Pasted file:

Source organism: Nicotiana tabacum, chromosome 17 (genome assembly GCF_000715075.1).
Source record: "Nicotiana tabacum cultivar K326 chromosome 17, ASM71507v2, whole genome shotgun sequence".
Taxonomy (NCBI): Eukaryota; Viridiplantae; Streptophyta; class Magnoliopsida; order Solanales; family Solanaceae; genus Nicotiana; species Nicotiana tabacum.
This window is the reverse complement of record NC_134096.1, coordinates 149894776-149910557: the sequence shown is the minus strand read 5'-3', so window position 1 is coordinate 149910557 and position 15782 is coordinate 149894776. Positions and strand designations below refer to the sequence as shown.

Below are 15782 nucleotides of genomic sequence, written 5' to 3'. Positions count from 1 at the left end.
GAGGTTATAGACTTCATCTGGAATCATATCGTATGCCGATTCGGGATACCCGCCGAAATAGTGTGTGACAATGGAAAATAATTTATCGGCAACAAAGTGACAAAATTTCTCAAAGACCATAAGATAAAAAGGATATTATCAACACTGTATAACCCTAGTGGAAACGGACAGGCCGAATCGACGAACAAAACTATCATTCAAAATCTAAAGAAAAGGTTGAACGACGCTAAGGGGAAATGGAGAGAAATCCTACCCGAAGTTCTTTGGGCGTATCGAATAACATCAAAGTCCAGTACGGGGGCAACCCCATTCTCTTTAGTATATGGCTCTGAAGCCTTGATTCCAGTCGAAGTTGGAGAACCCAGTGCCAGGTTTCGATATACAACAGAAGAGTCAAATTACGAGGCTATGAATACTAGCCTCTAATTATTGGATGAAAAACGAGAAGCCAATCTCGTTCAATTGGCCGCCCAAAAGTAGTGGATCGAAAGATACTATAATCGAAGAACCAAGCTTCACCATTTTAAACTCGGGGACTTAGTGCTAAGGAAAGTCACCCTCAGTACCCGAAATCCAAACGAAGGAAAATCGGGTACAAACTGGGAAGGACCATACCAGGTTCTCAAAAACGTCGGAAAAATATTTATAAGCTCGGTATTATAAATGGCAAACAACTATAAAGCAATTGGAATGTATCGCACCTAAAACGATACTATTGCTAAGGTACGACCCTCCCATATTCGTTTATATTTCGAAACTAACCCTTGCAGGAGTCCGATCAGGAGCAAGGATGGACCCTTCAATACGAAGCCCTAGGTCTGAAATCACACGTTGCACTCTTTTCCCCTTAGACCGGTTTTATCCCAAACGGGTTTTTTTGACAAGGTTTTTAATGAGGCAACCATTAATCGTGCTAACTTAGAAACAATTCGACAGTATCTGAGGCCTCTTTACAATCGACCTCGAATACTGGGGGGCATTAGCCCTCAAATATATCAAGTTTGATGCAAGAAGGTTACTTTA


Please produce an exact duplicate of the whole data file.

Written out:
Source organism: Nicotiana tabacum, chromosome 17 (genome assembly GCF_000715075.1).
Source record: "Nicotiana tabacum cultivar K326 chromosome 17, ASM71507v2, whole genome shotgun sequence".
Taxonomy (NCBI): Eukaryota; Viridiplantae; Streptophyta; class Magnoliopsida; order Solanales; family Solanaceae; genus Nicotiana; species Nicotiana tabacum.
This window is the reverse complement of record NC_134096.1, coordinates 149894776-149910557: the sequence shown is the minus strand read 5'-3', so window position 1 is coordinate 149910557 and position 15782 is coordinate 149894776. Positions and strand designations below refer to the sequence as shown.

Below are 15782 nucleotides of genomic sequence, written 5' to 3'. Positions count from 1 at the left end.
GAGGTTATAGACTTCATCTGGAATCATATCGTATGCCGATTCGGGATACCCGCCGAAATAGTGTGTGACAATGGAAAATAATTTATCGGCAACAAAGTGACAAAATTTCTCAAAGACCATAAGATAAAAAGGATATTATCAACACTGTATAACCCTAGTGGAAACGGACAGGCCGAATCGACGAACAAAACTATCATTCAAAATCTAAAGAAAAGGTTGAACGACGCTAAGGGGAAATGGAGAGAAATCCTACCCGAAGTTCTTTGGGCGTATCGAATAACATCAAAGTCCAGTACGGGGGCAACCCCATTCTCTTTAGTATATGGCTCTGAAGCCTTGATTCCAGTCGAAGTTGGAGAACCCAGTGCCAGGTTTCGATATACAACAGAAGAGTCAAATTACGAGGCTATGAATACTAGCCTCTAATTATTGGATGAAAAACGAGAAGCCAATCTCGTTCAATTGGCCGCCCAAAAGTAGTGGATCGAAAGATACTATAATCGAAGAACCAAGCTTCACCATTTTAAACTCGGGGACTTAGTGCTAAGGAAAGTCACCCTCAGTACCCGAAATCCAAACGAAGGAAAATCGGGTACAAACTGGGAAGGACCATACCAGGTTCTCAAAAACGTCGGAAAAATATTTATAAGCTCGGTATTATAAATGGCAAACAACTATAAAGCAATTGGAATGTATCGCACCTAAAACGATACTATTGCTAAGGTACGACCCTCCCATATTCGTTTATATTTCGAAACTAACCCTTGCAGGAGTCCGATCAGGAGCAAGGATGGACCCTTCAATACGAAGCCCTAGGTCTGAAATCACACGTTGCACTCTTTTCCCCTTAGACCGGTTTTATCCCAAACGGGTTTTTTTGACAAGGTTTTTAATGAGGCAACCATTAATCGTGCTAACTTAGAAACAATTCGACAGTATCTGAGGCCTCTTTACAATCGACCTCGAATACTGGGGGGCATTAGCCCTCAAATATATCAAGTTTGATGCAAGAAGGTTACTTTA